Newsletter : 5fax0103.txt
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>PD Jan. 3, 1995, V3, #1
Rabin Orders El Khader Construction to Stop
By Patricia Golan (Jerusalem)
Israeli Prime Minister Yitzhak Rabin says construction must
halt on expanding a Jewish settlement in the West Bank. The Cabinet
worked out a compromise between settlers who want to expand their
town and Palestinians who want construction stopped.
The proposed compromise would move the building site from the new
neighborhood to a hill next to Efrat, not next to the Arab
The dispute erupted two weeks ago when bulldozers were sent to
clear a road for a new neighborhood of Efrat, near Bethlehem. The
rocky hilltop site lies between Efrat and the adjoining Arab
village of El Khader, whose residents claim ownership of the land.
Palestinians and Israeli sympathizers have been holding almost
daily protest demonstrations against the expansion of the
Cabinet Minister Amnon Rubinstein says most government ministers
are opposed to the expansion of Efrat. "We think it was erroneous
to start this conflict. It was erroneous to switch this project
from an area which was adjacent to the Jewish settlement to an
area which was very close to an Arab village. And we think it was
a mistake to bring about this bone of contention."
The government must decide how to freeze construction without
provoking a confrontation with either the 120,000 Jewish
settlers in the West Bank and Gaza, who oppose territorial
compromise, or the Palestinians, who see any construction in
these areas as a violation of the peace agreement.
Palestinian attorney Shauki Issa, who represents the residents of
the village of El Khader, says anything less than a full halt to
the construction at the site and returning the land to the
Palestinians is unacceptable. "All the land confiscation on the
West Bank is illegal and last week they confiscated more lands in
different areas of the West Bank. The aim was clear to have new
roads for the settlers and to expand the existing settlements. All
these kinds of activities from settlers and from the Israeli
government are illegal."
Will Male Circumcision be Banned Next?
By Kim Reid (Cairo)
During the International Population Conference in Cairo last
September, Egyptian officials pledged to bring an end to the
practice of female circumcision. However, because of opposition
from conservative religious groups in Egypt, the government is
backing down on its earlier promise, and is even allowing the
procedure to be carried out in government hospitals.
An estimated 80-percent of Egyptian girls -- Muslim and Christian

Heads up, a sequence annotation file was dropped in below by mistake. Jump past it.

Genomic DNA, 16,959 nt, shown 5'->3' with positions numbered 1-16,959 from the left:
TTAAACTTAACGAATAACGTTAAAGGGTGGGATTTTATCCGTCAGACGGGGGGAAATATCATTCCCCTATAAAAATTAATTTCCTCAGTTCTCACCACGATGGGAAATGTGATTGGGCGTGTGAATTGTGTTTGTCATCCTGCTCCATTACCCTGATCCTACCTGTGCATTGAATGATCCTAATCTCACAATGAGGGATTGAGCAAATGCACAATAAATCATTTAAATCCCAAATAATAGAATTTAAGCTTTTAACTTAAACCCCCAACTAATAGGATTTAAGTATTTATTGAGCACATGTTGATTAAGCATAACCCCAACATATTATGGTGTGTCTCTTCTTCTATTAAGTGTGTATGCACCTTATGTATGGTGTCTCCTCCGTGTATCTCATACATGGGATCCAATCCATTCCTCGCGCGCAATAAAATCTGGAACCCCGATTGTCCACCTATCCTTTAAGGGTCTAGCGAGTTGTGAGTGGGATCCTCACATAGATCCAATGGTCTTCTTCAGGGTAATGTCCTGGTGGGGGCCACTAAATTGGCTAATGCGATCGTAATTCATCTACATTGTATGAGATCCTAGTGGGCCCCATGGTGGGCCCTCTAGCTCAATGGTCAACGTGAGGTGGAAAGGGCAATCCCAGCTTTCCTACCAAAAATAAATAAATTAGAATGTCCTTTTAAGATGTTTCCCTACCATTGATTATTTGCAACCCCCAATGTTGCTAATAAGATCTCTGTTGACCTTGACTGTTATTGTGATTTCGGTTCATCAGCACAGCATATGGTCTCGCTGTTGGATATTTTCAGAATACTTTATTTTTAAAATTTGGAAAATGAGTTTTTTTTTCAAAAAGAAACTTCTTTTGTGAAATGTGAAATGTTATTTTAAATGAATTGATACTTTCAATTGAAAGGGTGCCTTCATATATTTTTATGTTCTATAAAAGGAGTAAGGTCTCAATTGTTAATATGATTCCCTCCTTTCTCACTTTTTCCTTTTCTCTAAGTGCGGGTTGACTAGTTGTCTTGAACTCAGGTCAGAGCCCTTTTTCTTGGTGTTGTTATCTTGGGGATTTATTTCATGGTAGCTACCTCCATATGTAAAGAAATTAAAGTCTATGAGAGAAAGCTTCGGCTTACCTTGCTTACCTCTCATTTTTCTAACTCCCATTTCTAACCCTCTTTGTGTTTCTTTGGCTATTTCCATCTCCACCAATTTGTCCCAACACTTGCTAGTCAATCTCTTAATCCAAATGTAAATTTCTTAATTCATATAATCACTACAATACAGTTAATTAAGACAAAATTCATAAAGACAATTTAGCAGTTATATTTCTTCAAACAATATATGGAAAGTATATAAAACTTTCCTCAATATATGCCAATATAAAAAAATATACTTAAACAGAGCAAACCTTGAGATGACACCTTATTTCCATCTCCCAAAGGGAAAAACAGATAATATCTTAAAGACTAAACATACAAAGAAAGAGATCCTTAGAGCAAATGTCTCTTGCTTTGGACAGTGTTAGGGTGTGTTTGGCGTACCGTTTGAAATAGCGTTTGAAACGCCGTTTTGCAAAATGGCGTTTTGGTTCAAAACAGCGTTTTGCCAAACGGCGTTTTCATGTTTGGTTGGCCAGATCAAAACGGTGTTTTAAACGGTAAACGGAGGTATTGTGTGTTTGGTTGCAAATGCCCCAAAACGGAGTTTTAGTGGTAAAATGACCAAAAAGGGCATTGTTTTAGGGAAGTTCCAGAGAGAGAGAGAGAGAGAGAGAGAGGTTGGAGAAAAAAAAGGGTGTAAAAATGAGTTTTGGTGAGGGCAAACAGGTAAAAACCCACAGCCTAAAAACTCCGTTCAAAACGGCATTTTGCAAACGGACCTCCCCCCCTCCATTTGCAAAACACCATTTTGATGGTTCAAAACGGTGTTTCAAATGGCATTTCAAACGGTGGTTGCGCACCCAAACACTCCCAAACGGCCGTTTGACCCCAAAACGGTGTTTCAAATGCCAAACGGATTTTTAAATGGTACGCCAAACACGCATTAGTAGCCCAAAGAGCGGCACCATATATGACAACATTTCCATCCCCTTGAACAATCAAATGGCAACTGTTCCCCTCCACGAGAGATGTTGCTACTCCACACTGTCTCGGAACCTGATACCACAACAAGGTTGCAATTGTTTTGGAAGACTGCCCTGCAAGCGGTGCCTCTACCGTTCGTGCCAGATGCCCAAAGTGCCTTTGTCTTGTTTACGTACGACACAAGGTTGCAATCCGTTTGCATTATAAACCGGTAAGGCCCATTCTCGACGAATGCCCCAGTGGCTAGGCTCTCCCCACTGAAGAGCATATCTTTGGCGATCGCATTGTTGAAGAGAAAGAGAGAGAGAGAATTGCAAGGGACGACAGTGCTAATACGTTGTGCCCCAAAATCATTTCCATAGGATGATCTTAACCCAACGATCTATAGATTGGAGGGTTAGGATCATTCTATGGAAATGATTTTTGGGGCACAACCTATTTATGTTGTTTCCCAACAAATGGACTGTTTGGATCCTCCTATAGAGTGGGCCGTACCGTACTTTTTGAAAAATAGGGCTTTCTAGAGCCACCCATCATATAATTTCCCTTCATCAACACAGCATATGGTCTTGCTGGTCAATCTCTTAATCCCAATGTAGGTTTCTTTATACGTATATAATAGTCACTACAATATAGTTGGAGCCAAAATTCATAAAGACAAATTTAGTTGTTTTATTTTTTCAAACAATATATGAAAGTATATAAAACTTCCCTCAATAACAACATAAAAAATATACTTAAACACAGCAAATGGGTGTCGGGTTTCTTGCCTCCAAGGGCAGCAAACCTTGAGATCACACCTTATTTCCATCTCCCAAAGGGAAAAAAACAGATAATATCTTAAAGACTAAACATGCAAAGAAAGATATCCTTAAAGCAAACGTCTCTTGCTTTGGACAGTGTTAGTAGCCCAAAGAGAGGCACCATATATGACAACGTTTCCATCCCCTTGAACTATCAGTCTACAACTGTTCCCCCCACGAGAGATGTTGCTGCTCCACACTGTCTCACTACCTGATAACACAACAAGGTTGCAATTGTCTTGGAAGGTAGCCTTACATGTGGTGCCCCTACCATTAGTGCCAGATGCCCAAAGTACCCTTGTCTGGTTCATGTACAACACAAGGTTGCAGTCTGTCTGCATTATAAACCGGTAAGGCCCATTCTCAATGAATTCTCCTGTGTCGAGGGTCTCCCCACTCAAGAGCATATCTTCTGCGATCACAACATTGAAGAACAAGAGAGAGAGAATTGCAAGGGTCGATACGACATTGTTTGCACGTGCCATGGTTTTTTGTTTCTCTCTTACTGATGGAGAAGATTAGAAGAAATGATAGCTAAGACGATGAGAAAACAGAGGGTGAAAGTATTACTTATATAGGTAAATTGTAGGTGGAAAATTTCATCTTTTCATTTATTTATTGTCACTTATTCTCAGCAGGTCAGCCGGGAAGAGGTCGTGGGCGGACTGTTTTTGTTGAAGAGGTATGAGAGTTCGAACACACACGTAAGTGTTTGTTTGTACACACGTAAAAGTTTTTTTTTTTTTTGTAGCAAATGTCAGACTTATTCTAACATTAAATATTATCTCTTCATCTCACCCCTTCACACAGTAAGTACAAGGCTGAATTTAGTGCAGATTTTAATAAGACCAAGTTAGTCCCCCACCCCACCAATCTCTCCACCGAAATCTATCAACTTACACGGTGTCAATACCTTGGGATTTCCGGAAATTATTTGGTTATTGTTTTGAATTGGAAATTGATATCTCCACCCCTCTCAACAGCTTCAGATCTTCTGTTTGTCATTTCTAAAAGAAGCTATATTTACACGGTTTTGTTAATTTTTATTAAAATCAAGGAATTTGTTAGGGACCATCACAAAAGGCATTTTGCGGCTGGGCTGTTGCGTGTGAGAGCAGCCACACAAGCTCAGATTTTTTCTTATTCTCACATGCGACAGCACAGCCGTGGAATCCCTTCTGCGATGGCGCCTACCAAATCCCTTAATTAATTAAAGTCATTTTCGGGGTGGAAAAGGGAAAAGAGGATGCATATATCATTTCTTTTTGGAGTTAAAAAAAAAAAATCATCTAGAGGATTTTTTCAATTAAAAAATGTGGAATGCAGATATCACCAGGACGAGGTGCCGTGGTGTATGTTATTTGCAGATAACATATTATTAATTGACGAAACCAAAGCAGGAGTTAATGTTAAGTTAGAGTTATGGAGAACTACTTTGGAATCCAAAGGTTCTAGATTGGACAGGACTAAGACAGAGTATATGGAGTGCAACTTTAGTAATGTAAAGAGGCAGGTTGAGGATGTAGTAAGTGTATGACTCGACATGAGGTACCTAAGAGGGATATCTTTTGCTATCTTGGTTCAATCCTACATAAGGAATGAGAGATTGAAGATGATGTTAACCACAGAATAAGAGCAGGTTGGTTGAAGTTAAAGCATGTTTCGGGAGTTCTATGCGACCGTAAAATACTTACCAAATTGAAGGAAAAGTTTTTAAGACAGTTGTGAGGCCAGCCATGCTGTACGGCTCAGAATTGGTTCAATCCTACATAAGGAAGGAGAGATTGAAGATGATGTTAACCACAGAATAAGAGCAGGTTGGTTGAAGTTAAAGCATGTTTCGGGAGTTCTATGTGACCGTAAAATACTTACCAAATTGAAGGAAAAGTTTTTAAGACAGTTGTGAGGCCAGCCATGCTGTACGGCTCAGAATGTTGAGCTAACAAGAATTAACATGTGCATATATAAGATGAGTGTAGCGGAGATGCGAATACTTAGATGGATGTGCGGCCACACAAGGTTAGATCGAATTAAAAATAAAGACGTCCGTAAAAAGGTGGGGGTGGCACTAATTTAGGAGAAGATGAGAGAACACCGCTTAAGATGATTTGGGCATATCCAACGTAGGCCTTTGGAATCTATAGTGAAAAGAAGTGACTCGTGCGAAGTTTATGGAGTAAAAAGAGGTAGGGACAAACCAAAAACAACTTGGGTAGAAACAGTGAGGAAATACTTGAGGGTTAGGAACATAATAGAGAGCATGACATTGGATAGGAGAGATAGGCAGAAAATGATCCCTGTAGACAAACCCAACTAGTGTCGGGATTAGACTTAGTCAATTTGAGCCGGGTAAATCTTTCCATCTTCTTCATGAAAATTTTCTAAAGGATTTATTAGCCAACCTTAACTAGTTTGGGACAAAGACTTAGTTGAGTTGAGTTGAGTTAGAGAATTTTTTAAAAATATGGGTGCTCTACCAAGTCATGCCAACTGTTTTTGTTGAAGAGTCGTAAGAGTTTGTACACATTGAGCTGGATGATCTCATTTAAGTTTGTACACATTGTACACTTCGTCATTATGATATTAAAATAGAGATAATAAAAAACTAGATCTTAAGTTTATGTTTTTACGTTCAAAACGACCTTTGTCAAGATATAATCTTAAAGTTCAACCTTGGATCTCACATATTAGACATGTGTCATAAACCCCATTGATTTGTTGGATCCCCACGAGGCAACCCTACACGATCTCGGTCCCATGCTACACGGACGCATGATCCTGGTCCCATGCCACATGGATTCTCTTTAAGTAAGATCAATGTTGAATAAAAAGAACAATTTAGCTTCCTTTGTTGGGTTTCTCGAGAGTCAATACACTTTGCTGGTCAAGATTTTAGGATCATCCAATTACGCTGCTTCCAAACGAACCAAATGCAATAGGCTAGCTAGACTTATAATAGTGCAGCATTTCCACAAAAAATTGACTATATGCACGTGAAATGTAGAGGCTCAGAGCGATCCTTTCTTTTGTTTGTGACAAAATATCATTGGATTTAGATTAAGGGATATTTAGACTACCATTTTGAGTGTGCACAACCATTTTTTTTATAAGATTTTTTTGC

-- undergo the procedure, in which some or all of their outer
genitalia is removed. This is thought to guarantee a woman's
chastity later in life, by denying her sexual pleasure.
Egypt's most prominent family planning activist Aziza Hussein has
been fighting to eradicate the practice for more than a decade.
"It's an old tradition that has been going on, and it gets covered
up by any kind of religious justification, especially that it is
thought that it really preserves a girl's chastity. That is the
worst part of it."
Hussein says most of her efforts were low-profile before the
UN conference three months ago. A Western television broadcast
during the conference showed a village barber cutting off the
genitalia of a screaming 10-year-old girl.
The broadcast embarrassed Egyptian officials during their shining
moment as the conference's host country. Egypt's Population
Minister Maher Mahran quickly made a public pledge to women's
groups at the meeting to stop the practice.
But as the glare of international media coverage has faded, so
too, has Egyptian resolve to halt a practice that is so deeply
ingrained in the country's culture.
Mahran has run into stiff opposition from conservative
Muslim clerics who say this is a matter for families to decide.
The Egyptian Health Ministry took a different tack. It says
banning the practice would only drive it underground, and cause
more illegal, unsanitary operations. The government passed a
decree ordering government hospitals to perform the circumcision
operation for free, one day a week, for anyone who wants it.
Despite the odds against her, Hussein says she is not discouraged.
She says women's groups were not able to fight female circumcision
so openly until the recent UN Population Conference in Cairo gave
them a voice.
From "Jewish Humor" by Rabbi Joseph Telushkin
A man brings some very fine material to a tailor and asks him to
make a pair of pants. When he comes back a week later, the pants
are not ready. Two weeks later, they are still not ready. Finally,
after six weeks, the pants are ready. The man tries them on and
they fit perfectly. Nonetheless, when it comes time to pay, he
can't resist a jibe at the tailor.
"You know," he says, "it took God only six days to make the world
and it took you six weeks to make just one pair of pants."
"Ah," the tailor says, "But look at this pair of pants, and look at
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